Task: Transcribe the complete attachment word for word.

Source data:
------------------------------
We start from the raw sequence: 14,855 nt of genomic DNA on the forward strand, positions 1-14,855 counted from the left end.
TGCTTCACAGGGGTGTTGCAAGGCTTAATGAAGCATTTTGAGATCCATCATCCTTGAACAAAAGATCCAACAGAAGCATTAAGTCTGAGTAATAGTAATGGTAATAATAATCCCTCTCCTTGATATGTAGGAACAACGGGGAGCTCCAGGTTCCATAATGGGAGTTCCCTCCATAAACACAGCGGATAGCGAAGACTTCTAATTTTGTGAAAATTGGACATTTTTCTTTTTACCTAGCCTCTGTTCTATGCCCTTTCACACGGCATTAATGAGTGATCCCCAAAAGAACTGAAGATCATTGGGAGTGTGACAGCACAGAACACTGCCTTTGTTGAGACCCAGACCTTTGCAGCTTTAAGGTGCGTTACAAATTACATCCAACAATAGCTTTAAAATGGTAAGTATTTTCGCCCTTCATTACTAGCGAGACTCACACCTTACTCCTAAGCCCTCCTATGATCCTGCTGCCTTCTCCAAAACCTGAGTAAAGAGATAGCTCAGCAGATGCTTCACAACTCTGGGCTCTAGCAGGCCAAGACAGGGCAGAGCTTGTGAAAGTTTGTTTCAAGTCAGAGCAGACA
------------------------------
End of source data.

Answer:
We start from the raw sequence: 14,855 nt of genomic DNA on the forward strand, positions 1-14,855 counted from the left end.
TGCTTCACAGGGGTGTTGCAAGGCTTAATGAAGCATTTTGAGATCCATCATCCTTGAACAAAAGATCCAACAGAAGCATTAAGTCTGAGTAATAGTAATGGTAATAATAATCCCTCTCCTTGATATGTAGGAACAACGGGGAGCTCCAGGTTCCATAATGGGAGTTCCCTCCATAAACACAGCGGATAGCGAAGACTTCTAATTTTGTGAAAATTGGACATTTTTCTTTTTACCTAGCCTCTGTTCTATGCCCTTTCACACGGCATTAATGAGTGATCCCCAAAAGAACTGAAGATCATTGGGAGTGTGACAGCACAGAACACTGCCTTTGTTGAGACCCAGACCTTTGCAGCTTTAAGGTGCGTTACAAATTACATCCAACAATAGCTTTAAAATGGTAAGTATTTTCGCCCTTCATTACTAGCGAGACTCACACCTTACTCCTAAGCCCTCCTATGATCCTGCTGCCTTCTCCAAAACCTGAGTAAAGAGATAGCTCAGCAGATGCTTCACAACTCTGGGCTCTAGCAGGCCAAGACAGGGCAGAGCTTGTGAAAGTTTGTTTCAAGTCAGAGCAGACA